Acosta

[ 18 ] February 21, 2017 |

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The consensus is that Alexander Acosta is a less horrible choice for Secretary of Labor than Andy Puzder. But that doesn’t mean he is good:

Even though Acosta is a more mainline conservative than Puzder, labor groups have a lot of policy concerns. Obama’s Labor Department pushed through a number of policies, including executive orders that used the federal government’s contracting power to elevate wages and increase labor protections for federal contract workers, rules that doubled the salary threshold that qualifies workers for overtime pay, and required retirement advisers to act in their clients’ best interests.

The department also sought to address employee misclassification, increase corporate responsibility for franchisees and independent contractors, and aggressively pursue labor law violations in sectors with vulnerable low-wage workers. Republicans and their allies in the business community have been gunning to wipe away that work from the get-go. With Puzder’s nomination, Obama labor alums were concerned that a GOP Labor Department would succeed in doing so. Republicans are hoping that Acosta will be equally dedicated to rolling back Obama’s labor legacy. As Bloomberg BNA reports, conservatives further hope that a Republican DOL will go on offense to scrutinize the legality of labor union affiliates like the Fight for $15 and the Restaurant Opportunities Center United, both of which actively lobbied against Puzder’s nomination.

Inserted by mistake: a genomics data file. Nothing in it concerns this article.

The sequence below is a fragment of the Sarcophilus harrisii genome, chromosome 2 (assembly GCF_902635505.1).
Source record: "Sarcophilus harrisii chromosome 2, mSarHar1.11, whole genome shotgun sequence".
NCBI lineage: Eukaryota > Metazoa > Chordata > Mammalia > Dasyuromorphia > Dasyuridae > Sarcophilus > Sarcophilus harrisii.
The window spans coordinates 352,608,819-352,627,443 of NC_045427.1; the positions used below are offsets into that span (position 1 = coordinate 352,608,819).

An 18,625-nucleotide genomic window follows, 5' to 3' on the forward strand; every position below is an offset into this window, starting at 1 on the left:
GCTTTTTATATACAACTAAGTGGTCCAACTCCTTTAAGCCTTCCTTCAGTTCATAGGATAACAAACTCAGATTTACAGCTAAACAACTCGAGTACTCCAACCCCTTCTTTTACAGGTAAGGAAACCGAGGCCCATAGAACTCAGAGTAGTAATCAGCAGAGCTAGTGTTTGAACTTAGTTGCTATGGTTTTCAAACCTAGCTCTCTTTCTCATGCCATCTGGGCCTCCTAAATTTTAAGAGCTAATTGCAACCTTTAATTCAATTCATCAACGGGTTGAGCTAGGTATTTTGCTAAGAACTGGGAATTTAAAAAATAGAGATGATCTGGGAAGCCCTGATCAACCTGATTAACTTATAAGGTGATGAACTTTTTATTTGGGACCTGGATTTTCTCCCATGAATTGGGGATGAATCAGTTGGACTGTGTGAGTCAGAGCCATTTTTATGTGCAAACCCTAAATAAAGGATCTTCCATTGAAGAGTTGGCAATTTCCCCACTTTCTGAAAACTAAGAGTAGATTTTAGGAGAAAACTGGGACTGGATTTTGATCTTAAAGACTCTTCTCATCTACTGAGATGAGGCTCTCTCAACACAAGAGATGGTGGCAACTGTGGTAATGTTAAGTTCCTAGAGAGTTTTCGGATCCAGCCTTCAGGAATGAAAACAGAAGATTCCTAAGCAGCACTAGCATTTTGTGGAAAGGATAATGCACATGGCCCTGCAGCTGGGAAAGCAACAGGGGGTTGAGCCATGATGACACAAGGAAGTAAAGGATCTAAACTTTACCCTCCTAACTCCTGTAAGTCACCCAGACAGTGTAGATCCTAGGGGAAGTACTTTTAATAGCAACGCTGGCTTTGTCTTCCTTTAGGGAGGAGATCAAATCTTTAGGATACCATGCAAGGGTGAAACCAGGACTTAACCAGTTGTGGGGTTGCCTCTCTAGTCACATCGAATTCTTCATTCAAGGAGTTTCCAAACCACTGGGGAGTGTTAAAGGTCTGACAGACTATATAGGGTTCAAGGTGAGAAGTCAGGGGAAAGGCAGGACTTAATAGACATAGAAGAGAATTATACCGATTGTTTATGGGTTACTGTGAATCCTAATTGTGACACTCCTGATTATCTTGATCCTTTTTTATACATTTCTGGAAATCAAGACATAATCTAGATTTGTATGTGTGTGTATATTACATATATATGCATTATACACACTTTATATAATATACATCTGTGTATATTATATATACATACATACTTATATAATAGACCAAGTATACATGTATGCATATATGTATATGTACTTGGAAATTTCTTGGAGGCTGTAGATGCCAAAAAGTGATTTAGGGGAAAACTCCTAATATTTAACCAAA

As more information emerges on Acosta, don’t count on unions and other progressive groups to take his confirmation lying down. They still see the labor secretary confirmation as an important opportunity to hold Trump to his campaign promise to be a president for working Americans. “Together, workers will stay in the streets to demand a labor secretary who is a champion for working people and fights to represent their interests in our economy,” Service Employees International Union President Mary Kay Henry said in a statement.